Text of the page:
Robbie Linthicum testified that he and Courtney worked together at Mr. Burger and that the temperature was normal that day.

In his notes, Dr. Luke Knox wrote that he saw appellant on July 25, 2002, and that the CT scan showed a subtentorial subdural hematoma. He said that the neurological consult indicated that appellant felt hot, fainted, fell backwards, and hit her head on the floor, and that she initially had some nausea and vomiting but that it had resolved itself.

Dr. Michael Morse, a neurologist, wrote in his report that appellant was a sixteen-year-old girl "who two days ago felt very hot while working at Mr. Burger"; and that she hada syncopal event, fell backwards, and hit her head on the floor. He reported that she felt back to normal; that she had never had a syncopal event in the past; and that she stated she just got hot and lightheaded.

The emergency-room report noted that appellant was at work, that she felt hot and lightheaded, and that the syncopal event followed. The report also noted that appellant had new braces and that she had been unable to eat much. Another emergency-room record noted that appellant's last meal was a grilled-cheese sandwich. Other medical records also revealed that appellant was taking birth-control medication and that she had used marijuana within the past year.

Finally, in response to a letter from appellee's attorney, Dr. Michael Morse wrote a letter dated February 6, 2003, in which he opined that he saw "nothing in the work environment which might have precipitated [appellant's] spell." He summarized his report as follows:

To summarize, this patient had an event of vasovagal syncope. She appears to have had some warning in the feeling that she was hot and sweating. It was further exacerbated by not having had breakfast and perhaps the cigarette smoking had some role, especially if she performed the Valsalva maneuver.1 Given the events you related to me about the climate inside the restaurant, it is very unlikely that any environmental factor played a role in her vasovagal syncope.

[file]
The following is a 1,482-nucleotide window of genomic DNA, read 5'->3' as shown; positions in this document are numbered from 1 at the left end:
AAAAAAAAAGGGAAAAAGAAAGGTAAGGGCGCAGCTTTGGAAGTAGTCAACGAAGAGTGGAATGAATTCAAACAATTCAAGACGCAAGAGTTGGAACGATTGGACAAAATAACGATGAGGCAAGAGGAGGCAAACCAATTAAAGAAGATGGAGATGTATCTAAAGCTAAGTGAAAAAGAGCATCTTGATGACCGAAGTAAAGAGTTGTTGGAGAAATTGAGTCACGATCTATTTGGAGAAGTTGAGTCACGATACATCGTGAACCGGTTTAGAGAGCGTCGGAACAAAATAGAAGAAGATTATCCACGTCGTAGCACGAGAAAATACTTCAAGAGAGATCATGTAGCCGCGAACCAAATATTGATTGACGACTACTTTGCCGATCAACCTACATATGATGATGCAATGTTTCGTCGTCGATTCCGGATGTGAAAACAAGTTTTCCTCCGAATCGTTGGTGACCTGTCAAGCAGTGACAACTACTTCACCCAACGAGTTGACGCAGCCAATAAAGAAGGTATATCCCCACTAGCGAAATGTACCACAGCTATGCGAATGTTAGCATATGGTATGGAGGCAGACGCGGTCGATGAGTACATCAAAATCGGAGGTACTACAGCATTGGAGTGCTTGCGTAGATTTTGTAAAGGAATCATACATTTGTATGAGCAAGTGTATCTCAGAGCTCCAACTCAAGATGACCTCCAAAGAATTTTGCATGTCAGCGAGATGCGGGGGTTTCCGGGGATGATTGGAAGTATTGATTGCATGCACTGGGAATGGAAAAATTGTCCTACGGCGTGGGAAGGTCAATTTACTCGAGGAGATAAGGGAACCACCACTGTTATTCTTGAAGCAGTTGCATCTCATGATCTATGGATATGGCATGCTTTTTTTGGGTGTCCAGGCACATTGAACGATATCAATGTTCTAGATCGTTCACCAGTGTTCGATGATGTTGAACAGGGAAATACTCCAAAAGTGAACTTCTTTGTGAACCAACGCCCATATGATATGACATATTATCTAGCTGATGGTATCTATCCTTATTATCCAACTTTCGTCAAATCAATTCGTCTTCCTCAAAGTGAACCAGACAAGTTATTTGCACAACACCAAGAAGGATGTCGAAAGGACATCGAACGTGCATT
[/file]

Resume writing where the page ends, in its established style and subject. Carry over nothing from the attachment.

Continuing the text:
The Commission's Decision Displays a Substantial Basis for Denial of the Claim

Here, the Commission reversed the ALJ and concluded that "[t]he preponderance of evidence shows that the claimant sustained an idiopathic fall." Supporting that conclusion, the Commission noted that "the record does not indicate that the claimant was working in inordinately hot conditions." Moreover, the Commission focused on the evidence that indicated that appellant was not eating much because she had just had braces applied to her teeth. Finally, the Commission noted Dr. Morse's letter in which he opined that he saw nothing in the work environment that might have precipitated appellant's fainting spell. We hold that the Commission's opinion displays a substantial basis for the denial of appellant's claim.


Pittman and Crabtree, JJ., agree.

1 A valsalva maneuver is defined as "any forced expiratory effort against a closed airway, as when an individual holds his breath and tightens his muscles in a concerted, strenuous effort to move a heavy object or to change position in bed." Mosby's Medical & Nursing Dictionary 1124 (1983).